Hall of Fame baseball pitcher Cy Young dead at 84

Hall of Fame pitcher Gaylord Perry died Thursday at his home in South Carolina at the age of 84.

Perry reportedly died of natural causes, according to Cherokee County Coroner Dennis Fowler.

His career

“Perry was the master of the spitball and other techniques to gain advantage on batters. His prowess over the opposition led him to a 314-265 record with 3,534 strikeouts in the 22 years he was on the mound,” Fox News reported.

“Perry won his first Cy Young Award in 1972 when he pitched for the then-Cleveland Indians. He pitched in 41 games and was 24-16 with a 1.92 ERA and 234 strikeouts. He was the seventh pitcher to win the American League Cy Young Award,” it added.

His impact

“Perry founded and coached the baseball program at Limestone College in Gaffney in 1987,” WSPA-TV said. “He was inducted into the Hall of Fame in 1991.

His impact led to many tributes online from many sources as news of his passing spread.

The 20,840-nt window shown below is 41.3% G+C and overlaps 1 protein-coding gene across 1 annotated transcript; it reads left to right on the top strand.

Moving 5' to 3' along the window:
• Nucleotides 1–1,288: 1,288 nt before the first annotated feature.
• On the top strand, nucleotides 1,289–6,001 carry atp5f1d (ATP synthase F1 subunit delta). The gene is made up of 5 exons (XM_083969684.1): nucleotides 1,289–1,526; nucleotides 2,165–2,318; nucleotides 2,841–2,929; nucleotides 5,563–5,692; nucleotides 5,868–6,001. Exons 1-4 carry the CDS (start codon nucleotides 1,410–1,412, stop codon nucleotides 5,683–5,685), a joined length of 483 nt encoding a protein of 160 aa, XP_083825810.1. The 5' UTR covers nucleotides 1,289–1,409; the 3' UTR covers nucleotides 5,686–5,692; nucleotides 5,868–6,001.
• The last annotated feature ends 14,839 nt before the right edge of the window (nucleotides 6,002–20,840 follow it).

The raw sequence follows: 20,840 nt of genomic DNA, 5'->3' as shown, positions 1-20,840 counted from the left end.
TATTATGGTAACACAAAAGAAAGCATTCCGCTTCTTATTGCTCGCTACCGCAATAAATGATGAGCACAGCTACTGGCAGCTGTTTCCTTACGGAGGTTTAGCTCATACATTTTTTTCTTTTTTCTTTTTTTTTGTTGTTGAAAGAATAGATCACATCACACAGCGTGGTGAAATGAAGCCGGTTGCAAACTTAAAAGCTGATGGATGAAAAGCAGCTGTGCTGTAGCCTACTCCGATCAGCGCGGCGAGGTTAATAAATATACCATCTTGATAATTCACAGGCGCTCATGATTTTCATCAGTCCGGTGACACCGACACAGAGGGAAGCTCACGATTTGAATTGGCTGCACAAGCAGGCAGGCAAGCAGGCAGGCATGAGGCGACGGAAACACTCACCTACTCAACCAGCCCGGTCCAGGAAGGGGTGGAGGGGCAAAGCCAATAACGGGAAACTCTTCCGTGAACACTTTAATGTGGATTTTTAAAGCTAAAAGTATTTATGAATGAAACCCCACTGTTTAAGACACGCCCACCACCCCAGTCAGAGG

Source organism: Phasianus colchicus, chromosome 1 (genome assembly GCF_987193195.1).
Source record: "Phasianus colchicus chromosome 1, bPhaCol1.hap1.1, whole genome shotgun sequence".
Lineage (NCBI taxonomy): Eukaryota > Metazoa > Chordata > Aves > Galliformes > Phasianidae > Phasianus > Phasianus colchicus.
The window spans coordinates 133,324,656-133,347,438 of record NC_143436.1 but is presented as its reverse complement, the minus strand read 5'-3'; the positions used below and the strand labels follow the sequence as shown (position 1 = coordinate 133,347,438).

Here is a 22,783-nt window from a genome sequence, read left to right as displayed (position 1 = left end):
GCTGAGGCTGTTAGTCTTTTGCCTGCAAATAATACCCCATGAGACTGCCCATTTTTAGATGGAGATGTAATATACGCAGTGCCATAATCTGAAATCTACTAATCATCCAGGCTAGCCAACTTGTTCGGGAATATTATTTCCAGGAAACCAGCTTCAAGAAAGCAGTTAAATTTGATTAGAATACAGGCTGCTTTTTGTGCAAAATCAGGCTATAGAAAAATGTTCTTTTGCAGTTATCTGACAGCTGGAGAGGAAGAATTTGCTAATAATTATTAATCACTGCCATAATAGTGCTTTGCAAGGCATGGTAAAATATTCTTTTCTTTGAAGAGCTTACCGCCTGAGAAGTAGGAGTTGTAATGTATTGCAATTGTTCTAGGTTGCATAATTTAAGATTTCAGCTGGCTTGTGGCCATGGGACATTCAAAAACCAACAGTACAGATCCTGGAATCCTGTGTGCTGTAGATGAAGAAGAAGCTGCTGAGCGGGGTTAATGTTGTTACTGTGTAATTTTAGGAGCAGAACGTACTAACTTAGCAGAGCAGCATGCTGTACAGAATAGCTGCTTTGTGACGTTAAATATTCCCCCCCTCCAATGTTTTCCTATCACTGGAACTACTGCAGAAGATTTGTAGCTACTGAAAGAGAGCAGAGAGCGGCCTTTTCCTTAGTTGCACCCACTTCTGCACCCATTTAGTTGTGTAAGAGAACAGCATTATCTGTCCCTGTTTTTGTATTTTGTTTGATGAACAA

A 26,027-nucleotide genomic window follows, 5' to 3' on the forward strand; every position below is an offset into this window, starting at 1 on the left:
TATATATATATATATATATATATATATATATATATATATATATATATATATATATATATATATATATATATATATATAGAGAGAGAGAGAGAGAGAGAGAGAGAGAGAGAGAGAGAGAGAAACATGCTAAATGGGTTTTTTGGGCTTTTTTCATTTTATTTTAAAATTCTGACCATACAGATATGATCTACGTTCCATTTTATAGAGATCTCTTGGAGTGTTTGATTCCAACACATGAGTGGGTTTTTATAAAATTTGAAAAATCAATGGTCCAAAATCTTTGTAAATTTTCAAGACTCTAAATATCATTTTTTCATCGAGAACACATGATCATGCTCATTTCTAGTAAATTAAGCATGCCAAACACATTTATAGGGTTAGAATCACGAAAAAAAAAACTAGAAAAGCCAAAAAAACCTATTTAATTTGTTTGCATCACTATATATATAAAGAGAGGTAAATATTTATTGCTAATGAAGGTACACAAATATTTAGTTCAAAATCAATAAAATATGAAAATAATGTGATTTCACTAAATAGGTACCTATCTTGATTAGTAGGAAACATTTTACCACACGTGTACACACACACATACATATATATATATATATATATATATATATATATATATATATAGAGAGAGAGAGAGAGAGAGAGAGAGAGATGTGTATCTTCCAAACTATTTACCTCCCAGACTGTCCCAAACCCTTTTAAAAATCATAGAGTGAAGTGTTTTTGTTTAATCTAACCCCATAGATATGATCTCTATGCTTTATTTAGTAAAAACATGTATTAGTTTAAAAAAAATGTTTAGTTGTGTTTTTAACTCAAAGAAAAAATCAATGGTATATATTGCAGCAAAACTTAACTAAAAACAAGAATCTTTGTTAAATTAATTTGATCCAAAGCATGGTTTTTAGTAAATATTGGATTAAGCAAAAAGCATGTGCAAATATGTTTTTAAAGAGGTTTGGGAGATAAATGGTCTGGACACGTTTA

“Saddened to get the call that Gaylord Perry passed away this morning. A great friend and a great teammate. My thoughts go out to the Perry family. We’ll miss you Gaylord,” fellow Hall of Fame pitcher Fergie Jenkins tweeted.

Perry was also known for his trademark spitball, a technique he once showed on an episode of “Late Night with David Letterman.” The story led to a video clip that continues to be shared even after his passing, though filmed in 1983.

His longtime career touched millions of lives through his years from the mound of Major League Baseball. Perry was also an avid storyteller beloved by many who enjoyed the game.

The passing of the well-known baseball legend reminds many of baseball fandom from days long ago as one of the league’s greats passes on after more than eight decades of life.